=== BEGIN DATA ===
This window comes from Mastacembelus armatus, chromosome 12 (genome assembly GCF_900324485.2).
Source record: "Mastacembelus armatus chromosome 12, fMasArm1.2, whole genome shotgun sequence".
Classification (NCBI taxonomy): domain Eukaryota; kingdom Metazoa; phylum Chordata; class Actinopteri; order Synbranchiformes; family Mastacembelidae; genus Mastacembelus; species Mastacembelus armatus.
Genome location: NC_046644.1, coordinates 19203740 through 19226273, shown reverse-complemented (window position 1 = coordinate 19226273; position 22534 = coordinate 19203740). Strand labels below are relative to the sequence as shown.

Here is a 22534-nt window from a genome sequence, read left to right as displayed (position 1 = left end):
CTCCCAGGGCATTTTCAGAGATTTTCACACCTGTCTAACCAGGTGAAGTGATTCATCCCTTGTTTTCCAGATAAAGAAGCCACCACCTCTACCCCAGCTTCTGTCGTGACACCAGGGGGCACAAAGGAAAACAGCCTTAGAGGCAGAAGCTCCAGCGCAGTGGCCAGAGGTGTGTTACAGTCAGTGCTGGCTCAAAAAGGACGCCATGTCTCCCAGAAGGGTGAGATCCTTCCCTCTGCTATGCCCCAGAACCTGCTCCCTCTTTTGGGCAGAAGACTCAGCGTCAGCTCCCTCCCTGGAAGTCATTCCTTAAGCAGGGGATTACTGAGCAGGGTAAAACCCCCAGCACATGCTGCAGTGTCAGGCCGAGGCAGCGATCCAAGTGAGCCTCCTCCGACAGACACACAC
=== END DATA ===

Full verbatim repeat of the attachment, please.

This window comes from Mastacembelus armatus, chromosome 12 (genome assembly GCF_900324485.2).
Source record: "Mastacembelus armatus chromosome 12, fMasArm1.2, whole genome shotgun sequence".
Classification (NCBI taxonomy): domain Eukaryota; kingdom Metazoa; phylum Chordata; class Actinopteri; order Synbranchiformes; family Mastacembelidae; genus Mastacembelus; species Mastacembelus armatus.
Genome location: NC_046644.1, coordinates 19203740 through 19226273, shown reverse-complemented (window position 1 = coordinate 19226273; position 22534 = coordinate 19203740). Strand labels below are relative to the sequence as shown.

Here is a 22534-nt window from a genome sequence, read left to right as displayed (position 1 = left end):
CTCCCAGGGCATTTTCAGAGATTTTCACACCTGTCTAACCAGGTGAAGTGATTCATCCCTTGTTTTCCAGATAAAGAAGCCACCACCTCTACCCCAGCTTCTGTCGTGACACCAGGGGGCACAAAGGAAAACAGCCTTAGAGGCAGAAGCTCCAGCGCAGTGGCCAGAGGTGTGTTACAGTCAGTGCTGGCTCAAAAAGGACGCCATGTCTCCCAGAAGGGTGAGATCCTTCCCTCTGCTATGCCCCAGAACCTGCTCCCTCTTTTGGGCAGAAGACTCAGCGTCAGCTCCCTCCCTGGAAGTCATTCCTTAAGCAGGGGATTACTGAGCAGGGTAAAACCCCCAGCACATGCTGCAGTGTCAGGCCGAGGCAGCGATCCAAGTGAGCCTCCTCCGACAGACACACAC